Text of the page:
Article

Sanchuniathon  

J. F. Healey

Sanchuniathon is cited by *Philon (5) of Byblos as a pre-Trojan War authority for his Phoenician History (preserved in Euseb. Praep. evang.). Sanchuniathon has been variously dated, from the 2nd millennium bce to the Hellenistic period, but the name is known in Punic (sknytn) and Philon is at least in part reporting genuine traditions, as was confirmed in general terms by the Ugaritic texts (see ugarit).

Article

Sandracottus  

Awadh Kishore Narain and Romila Thapar

Sandracottus, the Greek form of the Sanskrit name Chandragupta, said to be of humble origin and founder of the *Mauryan empire. In c.324/21 bce, with the help of Chanakya, sometimes known as Kautilya, an experienced brahmana statesman to whom is ascribed a comprehensive book on political economy and statecraft, the Arthashastra, he overthrew the Nanda king of Magadha (part of the modern Bihar State). The power and wealth of the Nandas were such that his renown may have been a factor in the refusal of *Alexander (3) the Great's army to advance beyond the river Beas (Hyphasis). According to a Sanskrit drama of a later period, the Mudrarakshasa, a prince named Parvataka (who is perhaps *Porus) helped Chandragupta. By 305, before the encounter of *Seleucus (1) I with Chandragupta, the latter appears to have been already in possession of almost the whole of the Indo-Pakistan sub-continent north of the Vindhya mountains. The encounter possibly took place in *Gandhara, west of the Indus (although Seleucus is said to have crossed the river).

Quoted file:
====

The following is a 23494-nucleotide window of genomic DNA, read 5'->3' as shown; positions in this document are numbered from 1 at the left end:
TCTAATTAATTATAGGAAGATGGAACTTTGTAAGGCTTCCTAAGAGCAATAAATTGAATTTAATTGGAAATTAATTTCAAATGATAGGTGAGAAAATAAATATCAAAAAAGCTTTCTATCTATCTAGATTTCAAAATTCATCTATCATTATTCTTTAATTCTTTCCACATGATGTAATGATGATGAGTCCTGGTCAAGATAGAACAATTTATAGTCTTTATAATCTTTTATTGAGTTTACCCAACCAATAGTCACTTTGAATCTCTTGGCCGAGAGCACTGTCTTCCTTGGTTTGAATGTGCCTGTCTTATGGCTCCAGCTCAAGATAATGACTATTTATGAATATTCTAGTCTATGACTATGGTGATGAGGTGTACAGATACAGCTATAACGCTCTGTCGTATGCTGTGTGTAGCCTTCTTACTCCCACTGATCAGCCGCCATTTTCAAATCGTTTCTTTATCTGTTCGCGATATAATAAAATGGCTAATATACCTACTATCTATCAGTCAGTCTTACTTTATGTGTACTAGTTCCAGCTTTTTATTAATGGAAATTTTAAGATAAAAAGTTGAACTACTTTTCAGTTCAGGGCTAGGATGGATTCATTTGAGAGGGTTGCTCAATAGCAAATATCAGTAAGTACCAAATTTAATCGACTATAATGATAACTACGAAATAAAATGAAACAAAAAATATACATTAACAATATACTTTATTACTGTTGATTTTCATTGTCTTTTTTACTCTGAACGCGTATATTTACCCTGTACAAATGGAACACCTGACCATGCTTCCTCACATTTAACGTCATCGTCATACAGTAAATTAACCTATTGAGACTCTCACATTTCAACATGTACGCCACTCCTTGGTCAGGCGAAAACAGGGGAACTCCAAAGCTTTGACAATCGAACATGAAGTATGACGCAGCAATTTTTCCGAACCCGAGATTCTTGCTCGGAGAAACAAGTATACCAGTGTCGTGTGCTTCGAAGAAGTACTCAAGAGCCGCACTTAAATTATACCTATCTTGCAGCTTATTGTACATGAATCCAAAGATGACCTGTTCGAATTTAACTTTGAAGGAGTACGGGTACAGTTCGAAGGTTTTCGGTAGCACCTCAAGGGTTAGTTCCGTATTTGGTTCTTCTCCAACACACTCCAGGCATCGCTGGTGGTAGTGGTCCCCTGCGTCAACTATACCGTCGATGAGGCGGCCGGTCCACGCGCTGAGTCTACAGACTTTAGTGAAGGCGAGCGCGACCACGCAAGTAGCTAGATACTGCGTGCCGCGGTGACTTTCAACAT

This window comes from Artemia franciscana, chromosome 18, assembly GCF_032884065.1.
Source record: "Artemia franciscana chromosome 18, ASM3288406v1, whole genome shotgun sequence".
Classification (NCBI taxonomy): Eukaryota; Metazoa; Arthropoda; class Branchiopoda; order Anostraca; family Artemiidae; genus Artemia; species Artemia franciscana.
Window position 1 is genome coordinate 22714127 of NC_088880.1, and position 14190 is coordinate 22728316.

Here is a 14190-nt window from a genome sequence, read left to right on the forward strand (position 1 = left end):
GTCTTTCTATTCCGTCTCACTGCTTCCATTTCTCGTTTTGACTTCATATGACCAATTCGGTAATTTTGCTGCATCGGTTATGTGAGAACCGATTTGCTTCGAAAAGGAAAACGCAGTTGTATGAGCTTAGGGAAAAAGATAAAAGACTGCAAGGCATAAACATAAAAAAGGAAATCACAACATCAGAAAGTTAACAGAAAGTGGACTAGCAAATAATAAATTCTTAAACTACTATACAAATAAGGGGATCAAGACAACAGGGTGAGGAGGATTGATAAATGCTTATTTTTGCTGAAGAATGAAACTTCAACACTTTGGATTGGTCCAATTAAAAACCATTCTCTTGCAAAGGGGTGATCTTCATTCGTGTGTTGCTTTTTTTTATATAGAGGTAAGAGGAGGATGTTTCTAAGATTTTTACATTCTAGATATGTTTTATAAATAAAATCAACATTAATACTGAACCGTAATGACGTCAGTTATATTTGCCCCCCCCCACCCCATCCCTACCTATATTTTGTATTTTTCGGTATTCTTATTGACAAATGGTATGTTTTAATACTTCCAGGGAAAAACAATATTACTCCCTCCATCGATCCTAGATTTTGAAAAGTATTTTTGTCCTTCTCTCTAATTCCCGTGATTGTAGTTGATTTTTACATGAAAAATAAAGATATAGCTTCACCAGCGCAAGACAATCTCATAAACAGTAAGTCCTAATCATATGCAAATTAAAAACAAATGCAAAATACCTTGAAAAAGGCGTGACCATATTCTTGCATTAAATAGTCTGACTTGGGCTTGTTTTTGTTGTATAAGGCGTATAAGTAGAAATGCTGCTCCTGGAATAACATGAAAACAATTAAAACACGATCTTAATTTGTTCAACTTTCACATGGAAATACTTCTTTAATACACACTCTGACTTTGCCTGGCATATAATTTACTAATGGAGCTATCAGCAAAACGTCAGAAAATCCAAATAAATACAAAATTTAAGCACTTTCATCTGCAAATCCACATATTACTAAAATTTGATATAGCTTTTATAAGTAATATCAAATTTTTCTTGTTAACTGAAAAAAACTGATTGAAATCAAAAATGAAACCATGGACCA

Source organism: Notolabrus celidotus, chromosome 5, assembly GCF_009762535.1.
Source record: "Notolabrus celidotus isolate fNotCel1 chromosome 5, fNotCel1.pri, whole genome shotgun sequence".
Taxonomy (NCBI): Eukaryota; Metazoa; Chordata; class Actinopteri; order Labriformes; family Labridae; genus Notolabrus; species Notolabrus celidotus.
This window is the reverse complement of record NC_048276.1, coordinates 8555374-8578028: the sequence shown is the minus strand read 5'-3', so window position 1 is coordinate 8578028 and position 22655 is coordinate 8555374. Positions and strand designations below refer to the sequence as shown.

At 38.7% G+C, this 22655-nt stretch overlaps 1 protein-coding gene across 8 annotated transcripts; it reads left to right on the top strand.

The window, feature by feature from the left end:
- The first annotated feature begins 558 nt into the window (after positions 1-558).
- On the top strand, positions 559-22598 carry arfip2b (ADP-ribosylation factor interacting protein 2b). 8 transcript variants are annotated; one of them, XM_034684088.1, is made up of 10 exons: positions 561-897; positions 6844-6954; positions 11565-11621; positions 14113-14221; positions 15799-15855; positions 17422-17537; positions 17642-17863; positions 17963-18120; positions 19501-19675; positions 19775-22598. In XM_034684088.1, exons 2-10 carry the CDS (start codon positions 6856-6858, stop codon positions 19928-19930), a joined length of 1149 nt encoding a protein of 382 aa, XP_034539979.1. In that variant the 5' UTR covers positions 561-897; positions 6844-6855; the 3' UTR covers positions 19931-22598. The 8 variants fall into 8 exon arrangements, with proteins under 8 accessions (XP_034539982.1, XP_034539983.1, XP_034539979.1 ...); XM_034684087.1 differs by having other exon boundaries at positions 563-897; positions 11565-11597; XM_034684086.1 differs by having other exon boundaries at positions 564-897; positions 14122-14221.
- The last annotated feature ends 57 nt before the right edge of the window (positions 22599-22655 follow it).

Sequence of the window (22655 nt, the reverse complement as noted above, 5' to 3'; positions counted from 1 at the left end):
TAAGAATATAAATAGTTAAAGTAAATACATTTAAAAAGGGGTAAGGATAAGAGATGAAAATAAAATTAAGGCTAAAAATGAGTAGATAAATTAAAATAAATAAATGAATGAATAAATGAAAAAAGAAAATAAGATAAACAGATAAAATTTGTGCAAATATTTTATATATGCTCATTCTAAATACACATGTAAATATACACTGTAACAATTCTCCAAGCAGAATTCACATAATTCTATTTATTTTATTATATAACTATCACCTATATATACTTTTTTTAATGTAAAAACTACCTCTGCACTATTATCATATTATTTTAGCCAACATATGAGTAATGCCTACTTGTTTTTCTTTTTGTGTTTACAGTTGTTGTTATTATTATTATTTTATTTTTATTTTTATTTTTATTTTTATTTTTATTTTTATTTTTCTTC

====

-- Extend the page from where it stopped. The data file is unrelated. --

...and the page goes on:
Article

Sapor  

Josef Wiesehöfer

Sapor (Shabuhr), name of kings of the Iranian *Sasanid dynasty, of which the most famous was Sapor I (reigned 240–272 ce), son of *Artaxerxes (6) I (Ardashir) and co-regent with him 240/1 (?). He continued, with spectacular success, his father's policy of aggression against Rome, taking full advantage of the internal crisis in the Roman empire. After *Hatra and the Roman outposts in *Mesopotamia fell to the Sasanians in the late 230s and early 240s, *Gordian III started a counter-offensive, but was beaten and died in the battle of Misiche (244). The subsequent peace treaty between Sapor and Philip (see iulius philippus, m.) forced the Romans to pay a great amount of ransom. A further attack by Sapor led to the occupation of *Armenia, the devastation of *Syria, and the first conquest of *Antioch (1) (252/3 ).

Article

Sarepta  

Jean-François Salles and J. F. Healey